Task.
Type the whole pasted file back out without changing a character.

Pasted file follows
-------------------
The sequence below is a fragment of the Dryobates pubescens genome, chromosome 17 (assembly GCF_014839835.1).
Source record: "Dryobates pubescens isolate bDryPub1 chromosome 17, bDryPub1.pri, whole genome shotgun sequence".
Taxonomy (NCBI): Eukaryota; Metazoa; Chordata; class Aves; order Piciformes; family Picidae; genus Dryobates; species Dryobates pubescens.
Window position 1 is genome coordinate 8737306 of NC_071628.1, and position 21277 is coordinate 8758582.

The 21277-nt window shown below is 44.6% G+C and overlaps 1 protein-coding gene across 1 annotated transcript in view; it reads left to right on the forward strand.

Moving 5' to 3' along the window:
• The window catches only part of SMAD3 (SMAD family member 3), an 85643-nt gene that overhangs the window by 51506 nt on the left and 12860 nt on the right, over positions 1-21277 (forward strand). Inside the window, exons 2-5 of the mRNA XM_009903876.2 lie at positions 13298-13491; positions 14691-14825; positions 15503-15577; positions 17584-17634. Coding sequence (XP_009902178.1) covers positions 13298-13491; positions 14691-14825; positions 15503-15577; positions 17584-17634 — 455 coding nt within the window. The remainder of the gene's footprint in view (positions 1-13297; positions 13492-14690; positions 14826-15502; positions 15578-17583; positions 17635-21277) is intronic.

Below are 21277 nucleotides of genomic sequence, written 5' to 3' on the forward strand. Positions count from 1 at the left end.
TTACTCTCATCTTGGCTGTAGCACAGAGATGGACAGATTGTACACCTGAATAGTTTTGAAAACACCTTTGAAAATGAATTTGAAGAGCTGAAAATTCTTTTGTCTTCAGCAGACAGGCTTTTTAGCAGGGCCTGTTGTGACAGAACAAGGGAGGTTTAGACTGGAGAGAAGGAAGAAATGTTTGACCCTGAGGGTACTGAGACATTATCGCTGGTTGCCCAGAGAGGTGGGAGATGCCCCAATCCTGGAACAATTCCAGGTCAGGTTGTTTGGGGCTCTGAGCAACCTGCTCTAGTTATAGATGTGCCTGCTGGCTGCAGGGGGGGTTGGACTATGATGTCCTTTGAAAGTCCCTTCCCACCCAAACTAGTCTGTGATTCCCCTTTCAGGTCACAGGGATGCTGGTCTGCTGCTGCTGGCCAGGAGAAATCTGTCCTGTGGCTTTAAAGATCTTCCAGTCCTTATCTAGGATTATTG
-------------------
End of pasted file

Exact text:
The sequence below is a fragment of the Dryobates pubescens genome, chromosome 17 (assembly GCF_014839835.1).
Source record: "Dryobates pubescens isolate bDryPub1 chromosome 17, bDryPub1.pri, whole genome shotgun sequence".
Taxonomy (NCBI): Eukaryota; Metazoa; Chordata; class Aves; order Piciformes; family Picidae; genus Dryobates; species Dryobates pubescens.
Window position 1 is genome coordinate 8737306 of NC_071628.1, and position 21277 is coordinate 8758582.

The 21277-nt window shown below is 44.6% G+C and overlaps 1 protein-coding gene across 1 annotated transcript in view; it reads left to right on the forward strand.

Moving 5' to 3' along the window:
• The window catches only part of SMAD3 (SMAD family member 3), an 85643-nt gene that overhangs the window by 51506 nt on the left and 12860 nt on the right, over positions 1-21277 (forward strand). Inside the window, exons 2-5 of the mRNA XM_009903876.2 lie at positions 13298-13491; positions 14691-14825; positions 15503-15577; positions 17584-17634. Coding sequence (XP_009902178.1) covers positions 13298-13491; positions 14691-14825; positions 15503-15577; positions 17584-17634 — 455 coding nt within the window. The remainder of the gene's footprint in view (positions 1-13297; positions 13492-14690; positions 14826-15502; positions 15578-17583; positions 17635-21277) is intronic.

Below are 21277 nucleotides of genomic sequence, written 5' to 3' on the forward strand. Positions count from 1 at the left end.
TTACTCTCATCTTGGCTGTAGCACAGAGATGGACAGATTGTACACCTGAATAGTTTTGAAAACACCTTTGAAAATGAATTTGAAGAGCTGAAAATTCTTTTGTCTTCAGCAGACAGGCTTTTTAGCAGGGCCTGTTGTGACAGAACAAGGGAGGTTTAGACTGGAGAGAAGGAAGAAATGTTTGACCCTGAGGGTACTGAGACATTATCGCTGGTTGCCCAGAGAGGTGGGAGATGCCCCAATCCTGGAACAATTCCAGGTCAGGTTGTTTGGGGCTCTGAGCAACCTGCTCTAGTTATAGATGTGCCTGCTGGCTGCAGGGGGGGTTGGACTATGATGTCCTTTGAAAGTCCCTTCCCACCCAAACTAGTCTGTGATTCCCCTTTCAGGTCACAGGGATGCTGGTCTGCTGCTGCTGGCCAGGAGAAATCTGTCCTGTGGCTTTAAAGATCTTCCAGTCCTTATCTAGGATTATTG